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Category Archive for ‘Non-Fiction’ rss

Non-Fiction

Dollhouse Season 1, Episode 11: “Briar Rose”

The penultimate Dollhouse episode attempted to offer almost everything viewers have ever wanted out of this show while promising that, truly, everything else we ever wanted was coming up next week. What wonders await!

We finally get to see the much-talked-about Alpha and witness his legendary genius and cruelty. We finally get to see Paul locate and infiltrate the Dollhouse. And we finally get to see Echo do something we’ve been wanting to see her do since this all started: tell Paul to GET THE FUCK AWAY FROM ME!

Okay, maybe I’m the only one gratified by this. But Paul’s creepy obsession with Caroline/Echo eroded away any sympathy or affection I had for him in the beginning. Early on, it seemed that Paul was very zealous about the Dollhouse itself and that finding the name and picture of one of the victims merely gave the quest a human face. Instead we were treated to wet dream sex fantasies and constant, boorish exclamations of how He Was Going To Save Her.

I had also thought that by giving him a relationship with Mellie (before it was revealed to be a big, crazy lie) he was going to realize that he didn’t need to fantasize about some pretty victim but instead focus on the sad (yet very attractive) woman who so desperately wanted his attention. But all of that was for naught. And when Paul states before going in that he is specifically NOT going to save Mellie and then, when inside, again specifically refuses to save her in favor of Caroline, I felt at that moment that I wanted to shoot him with a very large gun, but not before stabbing him in the eye.

Is there anyone in this show who I can feel good about?

The show’s answer seems to be: no.

Non-Fiction

Con Report: PenguiCon (Romulus, MI) Friday (Dave)

As always on Friday, the highlight was the Opening Ceremonies. Con chair Matt Arnold ran the show, overcoming an early interruption from the Acme Delivery Yak, as well as the unexpected arrival of Dr. Horrible, who explained that he’s the one that has been kidnapping Wil Wheaton all these years.

Non-Fiction

Con Report: OutlantaCon (Atlanta, GA)

Much mocking of the more colorful and painfully unsuccessful prose writers have employed in erotic fiction was enjoyed with some true gems recorded on the Whiteboard of Fail. Some of my favorites: “turgid bayonet,” “cave of love,” “winking rosebud,” and “hooded inquisitor.”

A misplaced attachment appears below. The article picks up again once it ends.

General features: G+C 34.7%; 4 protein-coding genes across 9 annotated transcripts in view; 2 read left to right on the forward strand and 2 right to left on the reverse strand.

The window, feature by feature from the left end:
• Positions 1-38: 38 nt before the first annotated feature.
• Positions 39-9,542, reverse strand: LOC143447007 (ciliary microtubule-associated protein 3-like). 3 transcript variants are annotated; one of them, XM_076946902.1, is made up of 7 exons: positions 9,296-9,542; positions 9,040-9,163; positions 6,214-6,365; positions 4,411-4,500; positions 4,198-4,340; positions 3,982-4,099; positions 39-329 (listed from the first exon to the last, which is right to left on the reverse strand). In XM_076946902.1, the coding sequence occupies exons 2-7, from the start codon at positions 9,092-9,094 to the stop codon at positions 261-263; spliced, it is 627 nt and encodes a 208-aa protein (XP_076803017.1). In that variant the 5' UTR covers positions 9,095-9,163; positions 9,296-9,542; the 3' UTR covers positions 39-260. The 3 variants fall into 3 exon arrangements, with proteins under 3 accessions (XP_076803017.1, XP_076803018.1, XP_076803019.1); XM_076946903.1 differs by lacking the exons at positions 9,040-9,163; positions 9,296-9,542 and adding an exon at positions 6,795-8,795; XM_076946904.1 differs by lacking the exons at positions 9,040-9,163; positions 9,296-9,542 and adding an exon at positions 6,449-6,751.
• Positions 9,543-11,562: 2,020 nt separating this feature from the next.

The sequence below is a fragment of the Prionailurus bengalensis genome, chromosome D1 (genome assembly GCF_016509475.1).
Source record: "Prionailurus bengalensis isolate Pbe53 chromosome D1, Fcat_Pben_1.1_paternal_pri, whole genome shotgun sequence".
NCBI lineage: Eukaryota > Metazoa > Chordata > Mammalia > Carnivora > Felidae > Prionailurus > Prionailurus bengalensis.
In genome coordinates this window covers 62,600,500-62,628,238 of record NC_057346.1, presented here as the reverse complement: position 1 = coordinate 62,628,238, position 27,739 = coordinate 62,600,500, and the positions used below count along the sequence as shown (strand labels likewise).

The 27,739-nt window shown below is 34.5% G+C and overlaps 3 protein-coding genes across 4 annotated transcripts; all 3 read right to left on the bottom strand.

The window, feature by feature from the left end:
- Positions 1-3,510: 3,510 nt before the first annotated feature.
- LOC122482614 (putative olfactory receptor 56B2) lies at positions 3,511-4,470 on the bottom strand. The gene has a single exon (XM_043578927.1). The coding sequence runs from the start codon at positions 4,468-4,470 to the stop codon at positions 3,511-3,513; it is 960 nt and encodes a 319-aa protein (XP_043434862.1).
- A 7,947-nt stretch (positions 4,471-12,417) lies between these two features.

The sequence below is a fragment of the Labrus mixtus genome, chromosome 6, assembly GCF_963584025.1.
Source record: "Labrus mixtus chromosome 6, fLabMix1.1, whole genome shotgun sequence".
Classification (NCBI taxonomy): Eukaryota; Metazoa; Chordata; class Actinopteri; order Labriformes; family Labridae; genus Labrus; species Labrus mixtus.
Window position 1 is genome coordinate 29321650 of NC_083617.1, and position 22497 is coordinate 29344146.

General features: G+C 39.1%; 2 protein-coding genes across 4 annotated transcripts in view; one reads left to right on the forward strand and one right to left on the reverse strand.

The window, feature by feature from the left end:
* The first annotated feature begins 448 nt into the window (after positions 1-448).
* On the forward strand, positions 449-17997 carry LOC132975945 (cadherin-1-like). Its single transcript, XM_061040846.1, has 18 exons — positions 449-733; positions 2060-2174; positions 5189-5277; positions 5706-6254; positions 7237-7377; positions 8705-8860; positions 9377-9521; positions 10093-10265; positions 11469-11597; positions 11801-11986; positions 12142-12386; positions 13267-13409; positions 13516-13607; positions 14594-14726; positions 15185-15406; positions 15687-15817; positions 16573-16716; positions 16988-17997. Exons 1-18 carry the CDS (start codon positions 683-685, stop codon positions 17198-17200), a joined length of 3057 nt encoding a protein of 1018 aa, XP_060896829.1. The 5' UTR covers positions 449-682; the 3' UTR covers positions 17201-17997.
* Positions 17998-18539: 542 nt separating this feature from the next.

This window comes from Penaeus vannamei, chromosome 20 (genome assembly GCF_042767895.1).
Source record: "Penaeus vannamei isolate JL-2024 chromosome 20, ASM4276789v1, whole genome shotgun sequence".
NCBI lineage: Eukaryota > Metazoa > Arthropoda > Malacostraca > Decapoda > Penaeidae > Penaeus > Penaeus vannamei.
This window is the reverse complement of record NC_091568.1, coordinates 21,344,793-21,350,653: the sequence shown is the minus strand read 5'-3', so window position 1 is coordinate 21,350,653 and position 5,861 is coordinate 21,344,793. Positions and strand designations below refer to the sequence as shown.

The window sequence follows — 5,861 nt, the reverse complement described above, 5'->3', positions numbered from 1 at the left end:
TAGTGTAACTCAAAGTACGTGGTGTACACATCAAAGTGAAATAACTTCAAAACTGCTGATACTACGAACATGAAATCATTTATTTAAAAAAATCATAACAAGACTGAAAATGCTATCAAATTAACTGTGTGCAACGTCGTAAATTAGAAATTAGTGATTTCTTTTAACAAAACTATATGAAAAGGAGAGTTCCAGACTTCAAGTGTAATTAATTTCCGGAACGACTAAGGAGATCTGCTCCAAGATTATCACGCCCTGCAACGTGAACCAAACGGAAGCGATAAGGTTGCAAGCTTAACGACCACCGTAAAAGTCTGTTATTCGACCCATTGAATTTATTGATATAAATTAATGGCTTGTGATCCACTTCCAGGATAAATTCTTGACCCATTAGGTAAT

Non-Fiction

Con Report: PenguiCon (Romulus, MI) Friday (Alethea)

We sent our brave reporter, the fabulous Alethea Kontis, forth to explore PenguiCon 7.0, being held this weekend in Romulus, Michigan. Read and find out what she discovered and who she saw while doing so.

Non-Fiction

An Appreciation of J.G. Ballard

J. G. Ballard died last week, April 19, 2009. His distinctive writing led the Collins English Dictionary to define Ballardian as “resembling or suggestive of the conditions described in J. G. Ballard’s novels and stories, especially dystopian modernity, bleak man-made landscapes and the psychological effects of technological, social or environmental developments.”

Non-Fiction

More Ways To Waste Time: Fantasy Magazine on Twitter

Fantasy Magazine launched three Twitter streams: @fantasymagazine, @fantasycon, and @fantasytrivia this week. Check us out to find out about convention coverage as well as tomorrow’s trivia contest!

Non-Fiction

Come From A Nameless Island: Samantha Henderson

I enter the chamber of the Thing Without a Face; I am given a small plain wood box, the size of a Bible; I wince away from the sight of the preternaturally long fingers; I nod in acknowledgment and make my way back — right, two passages over, left, right. Perhaps all who go there have a different path to take, perhaps it makes no difference. I’ve never dared to ask.